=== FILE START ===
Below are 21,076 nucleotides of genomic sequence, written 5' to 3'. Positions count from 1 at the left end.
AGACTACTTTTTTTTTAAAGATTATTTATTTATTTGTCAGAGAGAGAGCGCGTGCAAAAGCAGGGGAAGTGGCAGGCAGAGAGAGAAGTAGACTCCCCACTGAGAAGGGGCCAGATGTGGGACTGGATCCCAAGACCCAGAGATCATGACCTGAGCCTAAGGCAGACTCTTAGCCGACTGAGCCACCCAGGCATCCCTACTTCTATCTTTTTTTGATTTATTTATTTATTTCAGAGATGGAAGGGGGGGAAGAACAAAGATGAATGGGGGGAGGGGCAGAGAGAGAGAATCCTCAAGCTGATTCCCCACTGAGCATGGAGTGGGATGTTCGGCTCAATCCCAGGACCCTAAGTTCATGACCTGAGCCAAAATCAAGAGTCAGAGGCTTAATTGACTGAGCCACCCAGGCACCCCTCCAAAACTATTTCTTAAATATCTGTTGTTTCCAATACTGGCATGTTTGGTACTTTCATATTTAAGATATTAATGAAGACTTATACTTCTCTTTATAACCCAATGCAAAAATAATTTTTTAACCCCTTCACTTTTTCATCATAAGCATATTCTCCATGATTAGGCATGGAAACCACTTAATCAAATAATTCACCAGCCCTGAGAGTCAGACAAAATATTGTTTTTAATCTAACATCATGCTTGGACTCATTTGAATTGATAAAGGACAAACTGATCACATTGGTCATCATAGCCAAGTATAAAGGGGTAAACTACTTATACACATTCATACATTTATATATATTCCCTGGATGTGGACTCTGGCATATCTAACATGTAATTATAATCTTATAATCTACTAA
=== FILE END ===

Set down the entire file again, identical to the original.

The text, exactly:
Below are 21,076 nucleotides of genomic sequence, written 5' to 3'. Positions count from 1 at the left end.
AGACTACTTTTTTTTTAAAGATTATTTATTTATTTGTCAGAGAGAGAGCGCGTGCAAAAGCAGGGGAAGTGGCAGGCAGAGAGAGAAGTAGACTCCCCACTGAGAAGGGGCCAGATGTGGGACTGGATCCCAAGACCCAGAGATCATGACCTGAGCCTAAGGCAGACTCTTAGCCGACTGAGCCACCCAGGCATCCCTACTTCTATCTTTTTTTGATTTATTTATTTATTTCAGAGATGGAAGGGGGGGAAGAACAAAGATGAATGGGGGGAGGGGCAGAGAGAGAGAATCCTCAAGCTGATTCCCCACTGAGCATGGAGTGGGATGTTCGGCTCAATCCCAGGACCCTAAGTTCATGACCTGAGCCAAAATCAAGAGTCAGAGGCTTAATTGACTGAGCCACCCAGGCACCCCTCCAAAACTATTTCTTAAATATCTGTTGTTTCCAATACTGGCATGTTTGGTACTTTCATATTTAAGATATTAATGAAGACTTATACTTCTCTTTATAACCCAATGCAAAAATAATTTTTTAACCCCTTCACTTTTTCATCATAAGCATATTCTCCATGATTAGGCATGGAAACCACTTAATCAAATAATTCACCAGCCCTGAGAGTCAGACAAAATATTGTTTTTAATCTAACATCATGCTTGGACTCATTTGAATTGATAAAGGACAAACTGATCACATTGGTCATCATAGCCAAGTATAAAGGGGTAAACTACTTATACACATTCATACATTTATATATATTCCCTGGATGTGGACTCTGGCATATCTAACATGTAATTATAATCTTATAATCTACTAA